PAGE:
The essay aims to determine the causes and effects of teenage drinking and eventually propose recommendations to prevent its ill effects. Adolescence could be a challenging and trying period for youngsters as they explore the world to satisfy their curiosity. …
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Extract of sample "Teen Drinking: Cause and Effect"
Adolescence is a period where there is rapid development and changes that happen to youngsters. It is during this period that teenagers are believed to have a need to test their independence and rights. It is also during this stage of development that an interplay of internal and external factors influence and impact teenagers’ daily activities that make them prone to try new things: experiment on the latest fad, satisfy their curiosity on drugs, smoking, or alcohol.
In the United States, “federal law establishes 21 as the national minimum drinking age. Underage drinking is also governed by state laws, which vary by state. In some states, it is a civil offense and in some states it is a criminal offense” (US Legal par. 1). The Centers for Disease Control and Prevention (CDC) identified underage drinking as a major health problem with clearly identified risks. Accordingly, the CDC cited Eaton, Kann and Kinchen as indicating that: “the 2009 Youth Risk Behavior Survey found that among high school students, during the past 30 days: 42% drank some amount of alcohol; 24% binge drank; 10% drove after drinking alcohol; and 28% rode with a driver who had been drinking alcohol” (Eaton, Kann and Kinchen 1). Other relevant surveys cited by the CDC reveal the following facts:
• In 2008 the National Survey on Drug Use and Health reported that 28% of youth aged 12 to 20 years drink alcohol and 19% reported binge drinking (Substance Abuse and Mental Health Services Administration 3).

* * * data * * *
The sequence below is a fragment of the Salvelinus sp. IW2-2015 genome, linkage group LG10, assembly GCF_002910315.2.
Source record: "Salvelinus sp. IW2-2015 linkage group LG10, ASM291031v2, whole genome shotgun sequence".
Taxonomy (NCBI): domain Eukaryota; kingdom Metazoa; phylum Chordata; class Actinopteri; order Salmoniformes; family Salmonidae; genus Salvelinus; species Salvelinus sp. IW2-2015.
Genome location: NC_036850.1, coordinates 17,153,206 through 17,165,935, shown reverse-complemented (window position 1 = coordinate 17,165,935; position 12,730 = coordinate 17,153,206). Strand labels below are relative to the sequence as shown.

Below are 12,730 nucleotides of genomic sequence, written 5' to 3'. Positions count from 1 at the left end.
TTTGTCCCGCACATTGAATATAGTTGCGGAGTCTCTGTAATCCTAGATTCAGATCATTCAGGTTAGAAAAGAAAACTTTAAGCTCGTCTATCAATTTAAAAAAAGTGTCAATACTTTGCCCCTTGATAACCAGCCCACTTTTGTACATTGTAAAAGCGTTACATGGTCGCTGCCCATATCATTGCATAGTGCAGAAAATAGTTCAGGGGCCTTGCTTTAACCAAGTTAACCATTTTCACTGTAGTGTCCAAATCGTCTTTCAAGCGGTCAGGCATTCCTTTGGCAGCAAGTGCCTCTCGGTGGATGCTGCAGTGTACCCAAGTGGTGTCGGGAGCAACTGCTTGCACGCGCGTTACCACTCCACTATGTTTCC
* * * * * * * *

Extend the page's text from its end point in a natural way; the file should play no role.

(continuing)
• In 2009, the Monitoring the Future Survey reported that 37% of 8th graders and 72% of 12th graders had tried alcohol, and 15% of 8th graders and 44% of 12th graders drank during the past month (Johnston et al. 1). Due to the alarming statistics revealed by national surveys on teenage drinking, it is imperative to determine the causes and effects of this dilemma. Causes of Teenage Drinking According to MedicineNet, the causes for teenage drinking are predominantly family risk factors and individual risk factors. For family risk factors, the following were identified: “low levels of parent supervision or communication, family conflicts, inconsistent or severe parental discipline, and a family history of alcohol or drug abuse” (MedicineNet 3). On the other hand, some factors particularly identified to the individual are “problems managing impulses, emotional instability, thrill-seeking behaviors, and perceiving the risk of using alcohol to be low” (MedicineNet 3). The website likewise revealed that there are increased tendencies for girls and teens with mothers having drinking problems to develop alcoholism. Another finding was the link between close relationships with the mother precludes developing drinking problems, especially for the 16 to 18 year-old group range. Effects of Teenage Drinking The CDC has effectively enumerated consequences of teenage drinking, as follows: school problems, such as higher absence and poor or failing grades; social problems, such as fighting and lack of participation in youth activities; legal problems, such as arrest for driving or physically hurting someone while drunk; physical problems, such as hangovers or illnesses; unwanted, unplanned, and unprotected sexual activity; disruption of normal growth and sexual development; physical and sexual assault; higher risk for suicide and homicide; alcohol-related car crashes and other unintentional injuries, such as burns, falls, and drowning; memory problems; abuse of other drugs; changes in brain development that may have life-long effects; and death from alcohol poisoning (Centers for Disease Control and Prevention (CDC) par. 4). Recommendation Given the identified causes and effects of teenage drinking, families, especially mothers are encouraged to develop close relationshi